Today—two decades later—I’ve written multiple books (with four of them as #1 national bestsellers). My newest novel, Ashes, is currently being released. In this novel, two brothers—estranged for fifteen years—are brought together under circumstances that neither can avoid. By trapping them in a car for several long days, I was able to play out some deep, dark emotions that quickly rise to the surface. The outcome proves to be biting and comical exchange that the reader can experience as if they’re sitting right there in the backseat with the box of ashes. Although there are several twists and turns along the way, the goal was to keep the journey real and relatable—proving that every family has its fair share of dysfunction, as well as unbreakable bonds.
A brief glimpse:
It all began as a thrill-seeking joke, Tom and Jason, along with Mike, their half-witted friend, roaming the cemeteries at night in search of the living dead. The Burying Point was the creepiest cemetery in the city and, as such, reputed some legendary stories of multiple ghost sightings. There couldn’t have been a more perfect night for a spine-tingling scare.
Strolling through the fields of granite, young Tom fumbled with his tracing paper and charcoal stick, stopping at every other headstone to get the perfect imprint. Most of the stones were cracked and faded; badly decayed from the decades of harsh rains and battering winds. There were others, however, that had endured terrible desecration, having either been defaced or toppled during senseless acts of vandalism. The graveyard was split into two sections. The old section was located at the front of the grounds, with the recently departed planted toward the rear. For a while, the boys lingered in the front. It promised more goose flesh.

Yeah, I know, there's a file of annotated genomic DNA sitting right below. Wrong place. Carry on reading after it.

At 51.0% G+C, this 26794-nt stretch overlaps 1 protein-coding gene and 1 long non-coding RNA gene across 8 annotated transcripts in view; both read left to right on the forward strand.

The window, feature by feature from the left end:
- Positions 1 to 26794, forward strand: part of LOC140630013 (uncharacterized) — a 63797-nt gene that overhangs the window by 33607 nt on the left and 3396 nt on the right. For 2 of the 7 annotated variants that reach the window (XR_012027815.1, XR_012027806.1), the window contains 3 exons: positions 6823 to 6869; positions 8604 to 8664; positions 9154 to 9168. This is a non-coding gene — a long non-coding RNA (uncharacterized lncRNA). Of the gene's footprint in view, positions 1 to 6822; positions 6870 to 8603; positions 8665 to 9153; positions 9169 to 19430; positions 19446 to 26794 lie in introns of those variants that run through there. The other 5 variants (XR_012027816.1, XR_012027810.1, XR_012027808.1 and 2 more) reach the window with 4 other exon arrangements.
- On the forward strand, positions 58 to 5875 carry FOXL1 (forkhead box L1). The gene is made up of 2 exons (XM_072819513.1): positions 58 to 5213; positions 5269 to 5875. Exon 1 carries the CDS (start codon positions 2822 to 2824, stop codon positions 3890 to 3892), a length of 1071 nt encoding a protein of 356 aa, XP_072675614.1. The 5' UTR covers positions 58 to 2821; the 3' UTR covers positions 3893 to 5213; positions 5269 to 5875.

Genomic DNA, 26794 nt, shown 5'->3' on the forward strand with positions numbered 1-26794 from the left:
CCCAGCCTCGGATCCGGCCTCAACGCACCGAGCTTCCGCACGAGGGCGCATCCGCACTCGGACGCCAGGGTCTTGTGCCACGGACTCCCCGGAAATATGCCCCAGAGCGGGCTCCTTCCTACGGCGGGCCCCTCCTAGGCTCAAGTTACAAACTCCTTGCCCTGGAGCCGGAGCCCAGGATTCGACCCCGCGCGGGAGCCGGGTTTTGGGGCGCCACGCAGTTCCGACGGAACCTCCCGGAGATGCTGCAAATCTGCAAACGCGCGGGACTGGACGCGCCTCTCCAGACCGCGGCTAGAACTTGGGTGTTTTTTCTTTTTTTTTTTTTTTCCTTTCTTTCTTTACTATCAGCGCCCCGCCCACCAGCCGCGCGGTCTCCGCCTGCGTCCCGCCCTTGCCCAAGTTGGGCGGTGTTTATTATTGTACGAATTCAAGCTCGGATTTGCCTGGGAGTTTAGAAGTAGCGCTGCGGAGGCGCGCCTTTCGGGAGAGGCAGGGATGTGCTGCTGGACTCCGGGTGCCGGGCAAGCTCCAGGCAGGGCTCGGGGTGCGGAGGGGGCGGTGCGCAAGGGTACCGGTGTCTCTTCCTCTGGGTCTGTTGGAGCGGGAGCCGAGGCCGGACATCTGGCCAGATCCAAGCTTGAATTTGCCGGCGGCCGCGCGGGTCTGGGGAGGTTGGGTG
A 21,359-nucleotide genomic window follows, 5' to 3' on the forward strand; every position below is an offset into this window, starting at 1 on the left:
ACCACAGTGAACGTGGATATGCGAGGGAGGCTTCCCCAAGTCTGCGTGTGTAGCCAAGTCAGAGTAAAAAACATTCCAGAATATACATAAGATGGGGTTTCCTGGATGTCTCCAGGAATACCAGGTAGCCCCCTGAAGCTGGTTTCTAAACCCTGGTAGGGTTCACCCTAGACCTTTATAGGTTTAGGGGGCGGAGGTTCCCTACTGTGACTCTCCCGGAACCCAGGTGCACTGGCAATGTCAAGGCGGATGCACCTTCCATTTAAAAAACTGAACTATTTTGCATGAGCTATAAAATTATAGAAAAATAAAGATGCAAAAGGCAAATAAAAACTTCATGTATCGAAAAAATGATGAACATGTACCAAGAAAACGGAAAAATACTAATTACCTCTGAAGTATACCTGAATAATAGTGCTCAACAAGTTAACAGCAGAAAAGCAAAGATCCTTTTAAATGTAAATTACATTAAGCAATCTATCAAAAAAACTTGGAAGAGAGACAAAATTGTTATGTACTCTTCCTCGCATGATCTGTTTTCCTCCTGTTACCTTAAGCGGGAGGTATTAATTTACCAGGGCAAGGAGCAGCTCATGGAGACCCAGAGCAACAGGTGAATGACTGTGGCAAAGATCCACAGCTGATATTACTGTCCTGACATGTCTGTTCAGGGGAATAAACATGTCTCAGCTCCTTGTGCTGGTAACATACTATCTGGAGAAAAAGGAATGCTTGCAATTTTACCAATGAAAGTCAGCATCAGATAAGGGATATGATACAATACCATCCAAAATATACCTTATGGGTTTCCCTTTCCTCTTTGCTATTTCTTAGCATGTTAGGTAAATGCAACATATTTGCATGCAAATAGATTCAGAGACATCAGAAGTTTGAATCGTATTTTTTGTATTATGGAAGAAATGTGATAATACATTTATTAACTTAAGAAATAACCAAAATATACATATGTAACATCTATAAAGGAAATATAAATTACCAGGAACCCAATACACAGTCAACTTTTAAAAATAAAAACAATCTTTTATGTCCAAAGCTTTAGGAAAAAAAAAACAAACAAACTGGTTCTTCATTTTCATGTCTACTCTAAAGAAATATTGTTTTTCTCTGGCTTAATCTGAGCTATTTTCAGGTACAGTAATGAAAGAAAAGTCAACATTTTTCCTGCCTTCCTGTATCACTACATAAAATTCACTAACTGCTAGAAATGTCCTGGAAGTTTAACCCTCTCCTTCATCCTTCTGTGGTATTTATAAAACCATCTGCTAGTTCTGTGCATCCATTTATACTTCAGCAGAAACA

“Get off my land,” an angry voice hissed in the distance.
Tom leapt to his feet and dropped his artwork all over the black ground. “Stop it,” he yelled at Jason. “You almost gave me a heart attack!”
Jason’s mouth hung open, but he said nothing.
Turning his suspicions toward Mike, Tom discovered that his friend’s eyes were as big as moon pies. Mike was obviously using them to scan the area and he was no longer laughing. Every hair on Tom’s body turned to spikes.
“Don’t make me come out there,” the disembodied voice called again. This time it was closer and much meaner.
Mike screamed. Tom tried to match it, but couldn’t. All three boys were paralyzed with fear.
Suddenly, the invisible entity let out a shrieking laugh.
Fighting through the freezing numbness of shock, Tom took off at a sprint. Looking back, he saw Jason grabbing as many papers as he could before beating him and Mike out to the street. They were a full block and a half from the cemetery before a word was spoken.